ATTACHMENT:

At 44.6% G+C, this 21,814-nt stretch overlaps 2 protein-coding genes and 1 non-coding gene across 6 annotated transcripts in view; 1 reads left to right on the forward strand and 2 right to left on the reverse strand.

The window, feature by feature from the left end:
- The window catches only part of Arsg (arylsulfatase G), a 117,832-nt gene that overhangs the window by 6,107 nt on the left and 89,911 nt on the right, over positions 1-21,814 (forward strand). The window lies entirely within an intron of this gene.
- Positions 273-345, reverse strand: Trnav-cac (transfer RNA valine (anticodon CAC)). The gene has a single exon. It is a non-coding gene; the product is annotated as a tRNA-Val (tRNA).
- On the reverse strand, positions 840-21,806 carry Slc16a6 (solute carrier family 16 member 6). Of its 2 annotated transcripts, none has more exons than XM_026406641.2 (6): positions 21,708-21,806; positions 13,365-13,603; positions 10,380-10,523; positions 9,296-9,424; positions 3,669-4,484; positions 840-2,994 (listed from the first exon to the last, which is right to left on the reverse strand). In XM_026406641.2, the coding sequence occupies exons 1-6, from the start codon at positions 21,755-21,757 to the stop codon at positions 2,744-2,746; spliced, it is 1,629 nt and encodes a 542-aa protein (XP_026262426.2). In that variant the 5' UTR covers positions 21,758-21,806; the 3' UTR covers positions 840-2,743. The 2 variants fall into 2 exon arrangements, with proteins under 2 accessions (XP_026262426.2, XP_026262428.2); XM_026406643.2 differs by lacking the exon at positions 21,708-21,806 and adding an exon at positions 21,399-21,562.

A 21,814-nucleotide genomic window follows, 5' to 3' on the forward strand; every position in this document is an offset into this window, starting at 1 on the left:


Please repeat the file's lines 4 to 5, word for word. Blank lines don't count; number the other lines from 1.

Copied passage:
- Positions 273-345, reverse strand: Trnav-cac (transfer RNA valine (anticodon CAC)). The gene has a single exon. It is a non-coding gene; the product is annotated as a tRNA-Val (tRNA).
- On the reverse strand, positions 840-21,806 carry Slc16a6 (solute carrier family 16 member 6). Of its 2 annotated transcripts, none has more exons than XM_026406641.2 (6): positions 21,708-21,806; positions 13,365-13,603; positions 10,380-10,523; positions 9,296-9,424; positions 3,669-4,484; positions 840-2,994 (listed from the first exon to the last, which is right to left on the reverse strand). In XM_026406641.2, the coding sequence occupies exons 1-6, from the start codon at positions 21,755-21,757 to the stop codon at positions 2,744-2,746; spliced, it is 1,629 nt and encodes a 542-aa protein (XP_026262426.2). In that variant the 5' UTR covers positions 21,758-21,806; the 3' UTR covers positions 840-2,743. The 2 variants fall into 2 exon arrangements, with proteins under 2 accessions (XP_026262426.2, XP_026262428.2); XM_026406643.2 differs by lacking the exon at positions 21,708-21,806 and adding an exon at positions 21,399-21,562.